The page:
“I resigned based on the fact that this was a personal indiscretion,” said Kelly, who is married. “Even though there was no wrongdoing, it just didn’t pass the ethics smell test.”
The Gray administration said Tuesday that Kelly, 58, had disclosed the circumstances of his departure before his hire. “Michael made a personal mistake,” said an administration statement. “He is a talented and committed public servant who is dedicated to expanding affordable housing in the District, and we stand behind his nomination.”
Kelly said he told Gray (D) that he wanted to return to Washington for “family reasons” — the same explanation he gave Philadelphia reporters when his resignation was made public Friday — but did not mention the affair, which he said ended months ago.
“I didn’t lie to him, but I didn’t go into detail,” Kelly said, adding that he informed the mayor’s chief of staff, Christopher Murphy, immediately after his conversation with Gray.
Philadelphia’s WPVI-TV first reported that Kelly’s resignation was related to a “consensual affair” he’d had with a senior aide. The station reported that staffers under Kelly complained to the U.S. Department of Housing and Urban Development about the affair. Their allegations included that he had approved raises for the woman “despite having little or no credentials for the post.”
Kelly said the woman, who was employed by the authority when he became its director, was qualified for the posts she held. He said he promoted her to an acting position but did not give her a raise.
The authority’s inspector general investigated the allegations earlier this year and reported to HUD, which oversees the Philadelphia authority as a receiver.
Jerry Brown, a HUD spokesman, said the probe determined that Kelly had engaged in an “improper relationship” but found nothing to substantiate other allegations. “We’ve heard everything from a raise to an individual receiving hush money,” he said. “None of that appears to be true at all.”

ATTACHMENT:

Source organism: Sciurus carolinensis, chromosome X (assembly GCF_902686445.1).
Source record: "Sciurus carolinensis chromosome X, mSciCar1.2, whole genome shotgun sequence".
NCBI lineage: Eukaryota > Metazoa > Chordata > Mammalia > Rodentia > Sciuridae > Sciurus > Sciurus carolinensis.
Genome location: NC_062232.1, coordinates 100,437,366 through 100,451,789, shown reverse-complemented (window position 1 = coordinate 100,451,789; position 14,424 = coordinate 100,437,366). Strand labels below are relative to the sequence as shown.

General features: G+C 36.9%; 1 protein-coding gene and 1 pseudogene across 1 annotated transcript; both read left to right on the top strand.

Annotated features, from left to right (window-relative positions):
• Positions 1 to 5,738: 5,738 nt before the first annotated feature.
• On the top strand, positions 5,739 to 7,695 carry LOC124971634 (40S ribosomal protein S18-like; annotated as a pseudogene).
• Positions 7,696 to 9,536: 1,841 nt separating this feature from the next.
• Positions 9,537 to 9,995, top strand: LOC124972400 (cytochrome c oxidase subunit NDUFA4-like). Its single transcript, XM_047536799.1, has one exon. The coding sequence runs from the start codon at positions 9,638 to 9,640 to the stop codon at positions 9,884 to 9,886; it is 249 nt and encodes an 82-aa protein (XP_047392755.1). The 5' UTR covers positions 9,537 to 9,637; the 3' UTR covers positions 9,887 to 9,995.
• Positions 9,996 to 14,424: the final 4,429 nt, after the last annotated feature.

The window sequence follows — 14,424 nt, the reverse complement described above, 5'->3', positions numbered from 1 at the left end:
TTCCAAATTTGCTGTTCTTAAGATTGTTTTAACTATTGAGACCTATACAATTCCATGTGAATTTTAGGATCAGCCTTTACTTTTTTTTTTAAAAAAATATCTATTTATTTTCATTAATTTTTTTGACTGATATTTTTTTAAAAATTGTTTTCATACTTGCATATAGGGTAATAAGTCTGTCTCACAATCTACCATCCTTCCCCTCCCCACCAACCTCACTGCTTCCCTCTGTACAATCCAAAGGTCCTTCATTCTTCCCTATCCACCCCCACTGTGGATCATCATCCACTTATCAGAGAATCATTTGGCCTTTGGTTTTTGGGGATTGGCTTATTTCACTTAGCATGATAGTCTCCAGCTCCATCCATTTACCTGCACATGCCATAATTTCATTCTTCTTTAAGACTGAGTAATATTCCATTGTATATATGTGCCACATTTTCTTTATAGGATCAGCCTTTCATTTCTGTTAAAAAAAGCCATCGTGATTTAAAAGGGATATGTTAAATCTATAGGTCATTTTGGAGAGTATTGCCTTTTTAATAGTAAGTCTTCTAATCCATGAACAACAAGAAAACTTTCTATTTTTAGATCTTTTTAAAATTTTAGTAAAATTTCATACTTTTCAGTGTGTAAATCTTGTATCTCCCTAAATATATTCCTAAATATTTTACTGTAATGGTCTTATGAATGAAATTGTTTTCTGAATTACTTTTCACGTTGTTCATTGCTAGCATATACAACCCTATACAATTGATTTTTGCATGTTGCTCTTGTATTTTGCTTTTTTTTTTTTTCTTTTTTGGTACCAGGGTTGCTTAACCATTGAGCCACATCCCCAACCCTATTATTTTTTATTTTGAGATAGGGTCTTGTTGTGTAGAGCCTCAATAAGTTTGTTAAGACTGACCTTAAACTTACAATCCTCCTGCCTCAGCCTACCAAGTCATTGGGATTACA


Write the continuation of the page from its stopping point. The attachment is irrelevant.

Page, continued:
But the improper relationship was enough for HUD to accept Kelly’s resignation, Brown said, given that the Philadelphia authority is still recovering from reports of rampant sexual harassment by its previous executive director. Carl R. Greene was suspended and fired in 2010 after it was disclosed that he had settled a series of harassment lawsuits without informing the PHA board.
Stephen Z. Chertkof, a Washington lawyer whose practice focuses on workplace issues, said a consensual relationship “doesn’t violate the law, but it could violate policy.”
“If they were trying to conceal it and committed acts of dishonesty to conceal it, that’s also cause for concern,” he said.
Kelly said he formally resigned in late March, shortly after the investigation concluded, and searched for jobs in Washington. His resignation was not made public until a PHA board meeting Friday.
Gray is known to have been an admirer of Kelly’s from his nine years leading the D.C. Housing Authority, ending in 2009. Kelly said he’d considered job opportunities in the Gray administration shortly after his 2010 election but demurred after he was asked to take the Philadelphia job.
A spokesman for Philadelphia Mayor Michael A. Nutter said Monday that Kelly had made “real progress” there. That sentiment was echoed by HUD’s Brown: “It was just a mistake, a relationship that just shouldn’t happen within the workplace,” he said. “It’s unfortunate, because Michael had accomplished a lot at the Housing authority.”
Kelly is looking at a $60,000 pay cut, to $165,000 from $225,000, in moving from his Philadelphia job to head the D.C. Department of Housing and Community Development.
WPVI reported that the woman “suddenly resigned three weeks ago and went back to her native country.” Kelly confirmed that the woman had left the Philadelphia authority.
The affair is the latest in a series of issues raised about Gray’s appointees. Most recently, his pick for deputy chief of staff was forced to withdraw last year over concerns about her voting record. But Kelly has strong local political and business ties and maintains a good reputation here. His nomination won plaudits Monday from affordable housing advocates in the city.
D.C. Council Chairman Phil Mendelson (D-At Large) said he wants to hear more details about what transpired in Philadelphia, but otherwise has a good impression of Kelly.
“When Michael Kelly left the District, there were many who felt it was a loss,” Mendelson said. “Michael Kelly made enormous improvements to D.C. public housing, so as a person with expertise in this area, he is an excellent candidate.”
Mendelson said the council will hold a hearing on the nomination, at which “whatever personal allegations are substantiated” can be discussed.
“At the hearing, people can come forward and argue whatever personal issues they feel should be disqualifying,” Mendelson said. “But perhaps no one will come forward and argue anything.”
Staff writer Tim Craig contributed to this report.